Last year, the partners completed the first phase of the project, just 100 yards or so upstream—it’s the “After” picture and model of what this eroded stretch should look like after restoration. We walked up to look at the restored stretch, which just a few years ago suffered similar erosion and channel problems.
The contrast is startling. Here, TU and Wyoming Game and Fish brought in a trackhoe to regrade the river bank, dig deeper pools, create narrower, stable riffles, and make the meanders less extreme.
He pointed to toe-wood—large logs buried deep in the bank, their ends sticking into the stream. The woody rakes slow the current, catch sediment to stabilize banks, and serve as great fish habitat, too.
It took about 500 dump truck loads of cobble, gravel and sand to build up this eroded bank, he said. The crew placed rocks instream to create pools and increase riffle velocity.
We looked at one deep pool—even in bright sunlight, you couldn’t see the bottom.
“This pool is now six feet deep,” Jeff says. “It’s great summer refuge from the heat and winter refuge, too. There are big fish in there.”
The new bank looked a bit raw and bare, but Streeter pointed out willow clumps planted, and the bank has been seeded with native grasses and forbs.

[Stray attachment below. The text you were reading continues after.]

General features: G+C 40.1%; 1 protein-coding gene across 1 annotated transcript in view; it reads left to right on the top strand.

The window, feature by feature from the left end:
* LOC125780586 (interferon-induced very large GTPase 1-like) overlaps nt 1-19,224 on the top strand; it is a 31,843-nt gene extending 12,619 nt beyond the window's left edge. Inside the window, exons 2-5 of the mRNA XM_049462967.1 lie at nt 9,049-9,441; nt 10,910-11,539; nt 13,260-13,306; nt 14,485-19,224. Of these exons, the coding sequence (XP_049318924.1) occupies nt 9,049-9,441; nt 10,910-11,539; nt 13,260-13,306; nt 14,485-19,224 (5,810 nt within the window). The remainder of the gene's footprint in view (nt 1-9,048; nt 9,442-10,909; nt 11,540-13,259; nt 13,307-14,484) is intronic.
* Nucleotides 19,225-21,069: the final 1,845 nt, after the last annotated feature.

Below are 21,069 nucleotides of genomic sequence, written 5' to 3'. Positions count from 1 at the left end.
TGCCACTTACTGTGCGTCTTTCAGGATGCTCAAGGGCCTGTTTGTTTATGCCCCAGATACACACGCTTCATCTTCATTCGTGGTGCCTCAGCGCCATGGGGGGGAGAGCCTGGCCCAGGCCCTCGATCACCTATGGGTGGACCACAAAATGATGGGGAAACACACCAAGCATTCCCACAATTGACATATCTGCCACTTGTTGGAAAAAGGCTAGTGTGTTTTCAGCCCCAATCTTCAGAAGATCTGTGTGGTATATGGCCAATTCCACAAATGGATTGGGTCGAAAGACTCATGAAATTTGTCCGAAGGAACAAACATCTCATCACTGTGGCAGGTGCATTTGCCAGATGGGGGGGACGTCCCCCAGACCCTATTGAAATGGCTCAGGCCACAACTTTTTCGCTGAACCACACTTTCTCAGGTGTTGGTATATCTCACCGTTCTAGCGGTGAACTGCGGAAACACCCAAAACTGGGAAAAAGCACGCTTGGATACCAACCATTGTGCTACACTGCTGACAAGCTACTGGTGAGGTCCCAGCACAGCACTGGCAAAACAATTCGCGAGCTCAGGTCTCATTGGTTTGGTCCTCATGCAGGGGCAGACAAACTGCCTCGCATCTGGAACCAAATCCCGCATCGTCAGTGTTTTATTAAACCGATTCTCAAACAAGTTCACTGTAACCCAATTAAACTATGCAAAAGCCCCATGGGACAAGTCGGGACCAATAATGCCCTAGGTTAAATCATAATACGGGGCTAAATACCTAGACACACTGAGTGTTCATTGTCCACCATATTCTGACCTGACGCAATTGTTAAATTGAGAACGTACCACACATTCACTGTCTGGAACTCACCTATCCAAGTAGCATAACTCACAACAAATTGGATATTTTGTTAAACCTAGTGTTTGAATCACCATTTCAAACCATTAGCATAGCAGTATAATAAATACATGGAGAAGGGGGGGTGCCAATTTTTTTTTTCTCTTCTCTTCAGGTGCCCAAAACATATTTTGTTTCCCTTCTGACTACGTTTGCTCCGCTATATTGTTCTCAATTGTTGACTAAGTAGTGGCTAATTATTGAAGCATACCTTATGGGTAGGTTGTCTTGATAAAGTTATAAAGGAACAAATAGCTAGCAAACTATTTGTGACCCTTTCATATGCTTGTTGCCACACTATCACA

“It looks a bit contrived right now, but in a few years, this will look natural again.”
Across the river, project partners created a wetland out of an old oxbow section of river—this will provide excellent off-channel rearing habitat for juvenile fish and refuge for adult fish. The river improvements will benefit a variety of wildlife: eagles, mule deer, mink and muskrat.
Landowners win, too: Slowing down the channel helps recharge the underlying water table, keeping riparian areas, and adjoining pastures, lush and well-watered.
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The week after my visit with Jeff, TU and project partners launched construction on this second phase of project, tackling the eroded stretch that he showed me. During September, they trucked in load after load of fill cobble and moved the bank to narrow the channel, placed toe-wood and instream rocks, and restored riparian habitat. More trees, shrubs, and vegetation will be planted in the coming year, and the restoration elements will be watched and tweaked, depending on how the river responds.
So far, they’ve restored about a mile of river. There’s more to come: A neighboring ranch owner recently stopped by to see the improvements. He was impressed, and agreed to let TU restore the river through his property—another 1,500 linear feet of improvements, slated to get under way next year. “This will help us keep the momentum going,” said Streeter. To that end, the Wyoming Wildlife and Natural Resource Trust Fund, after a recent site visit, pledged to seek funding for an ongoing, watershed-level conservation plan for the Encampment.
The Encampment River is a popular wade and float fishery. But the fishing will be even better in years to come, thanks to TU’s restoration efforts here. “This river is fished and fished hard. The improvements will make the river more healthy and resilient,” Streeter told me.
This is what Trout Unlimited is all about—making sure that special places like the Encampment remain great places to fish, far into the future.
Randy Scholfield is communications director for TU’s Western Water Project.